- Editor’s Page
- Genetics and Patients’ Response to AMD Nutritional Supplements
- Science Supports Genome-Directed Therapy for AMD
- Nutritional Supplementation and AMD
- The Role of Nutrition in Ocular Health
- Are We Ready to Embrace Nutrition?
- Debunking Myths About UV Light
- UV Protection From the Patient’s Perspective
- Cosmeceuticals: Sunscreens
- An Insider’s Look at Sunscreen Ingredients and Formulation
- How to Create a Successful Dry Eye Practice
- In Search of the Best Topical Treatment for Allergic Conjunctivitis
- Medical Marijuana for Glaucoma Therapy
- Sidebar: Discussing Medical Marijuana with Glaucoma Patients
- Talking to Your Patients About Cataract Surgery
- What Is Astigmatism? A Review
- Comanagement Can Benefit Rural Patients
- Femtosecond Laser Features: My Rankings
- Does Laser Cataract Surgery Produce Better Outcomes?
- Choosing the Right Implant in Presbyopia-Correcting Cataract Surgery
- When Equal is Not Equal
- Why I Am Glad My Cataract Surgeon Offers Dropless Cataract Surgery
- New Sealant’s Many Uses After Cataract Surgery
- Sidebar: Wound Leakage and Comanagement of Cataract Surgery
- How to Optimize YouTube Marketing for Your Eye Care Practice
- Gonioscopy-Assisted Transluminal Trabeculotomy: Blending Tradition With Innovation
Gonioscopy-assisted transluminal trabeculotomy (GATT) is a minimally invasive, ab interno approach to a circumferential 360° trabeculotomy.1 This surgical technique lowers intraocular pressure (IOP) by cleaving the trabecular meshwork, thereby improving aqueous outflow through the normal conventional pathway. Although often regarded as a pediatric glaucoma surgical technique,2,3 circumferential trabeculotomy has been shown to be effective in adults as well.4 GATT builds upon the success of traditional trabeculotomy by eliminating conjunctival and scleral dissection with an excellent safety profile.
The GATT procedure can be performed under either topical or intracameral anesthesia or retrobulbar block anesthesia from a temporal approach. Next, a paracentesis site is created either superiorly or inferiorly with its vector directed toward the nasal angle. Intracameral preservative- free lidocaine is injected into the anterior chamber, followed by a miotic agent and viscoelastic material. A temporal clear corneal wound of sufficient size is created, depending on whether or not GATT will be combined with cataract surgery. Next, the microscope and goniolens are oriented to maximize visualization of the nasal angle.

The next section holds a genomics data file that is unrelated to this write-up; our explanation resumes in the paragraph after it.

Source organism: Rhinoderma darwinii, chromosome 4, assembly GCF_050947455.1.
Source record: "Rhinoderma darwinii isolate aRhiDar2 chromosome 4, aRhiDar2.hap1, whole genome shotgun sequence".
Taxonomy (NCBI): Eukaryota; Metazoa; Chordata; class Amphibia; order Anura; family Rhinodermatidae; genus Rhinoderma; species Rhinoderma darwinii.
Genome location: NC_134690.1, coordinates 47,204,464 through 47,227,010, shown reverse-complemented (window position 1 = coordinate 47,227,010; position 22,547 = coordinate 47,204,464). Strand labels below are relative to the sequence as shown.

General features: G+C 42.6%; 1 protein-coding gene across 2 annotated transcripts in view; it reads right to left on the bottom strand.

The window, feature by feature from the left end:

Then, a 1- to 2-clock-hour goniotomy is created at the nasal angle via the temporal clear corneal incision (Figure 1). Additional viscoelastic can be used to gape the lips of the cut trabecular meshwork and to expose Schlemm canal.
Either a blunted suture or a microcatheter (iTrack catheter; Ellex) is introduced through the paracentesis and retrieved intracamerally with microsurgical forceps through the temporal corneal incision. The forceps are then used to guide the tip of the suture or microcatheter through the goniotomy cleft into Schlemm canal and to advance the tip around 360° (Figure 2).
When the iTrack catheter is used, the lighted tip can be visualized externally to confirm its correct position and progress. When a blunted suture is used, the position of the suture can be confirmed with a special goniolens that can visualize the entire angle intraoperatively, such as the Ocular Double Mirror Surgical Gonio Lens (Ocular Instruments).
After the suture or catheter has coursed through the entire canal, the tip appears on the opposite side of the goniotomy cleft. The leading tip is grasped with the microforceps and pulled to the center of the anterior chamber. Next, the external trailing end of the catheter is grasped near the paracentesis site. While the tip of the catheter is held securely with microsurgical forceps, gentle traction is applied to the externalized trailing end creating a constricting loop that gradually cleaves the entire trabecular meshwork, completing the 360° ab interno trabeculotomy (Figure 3).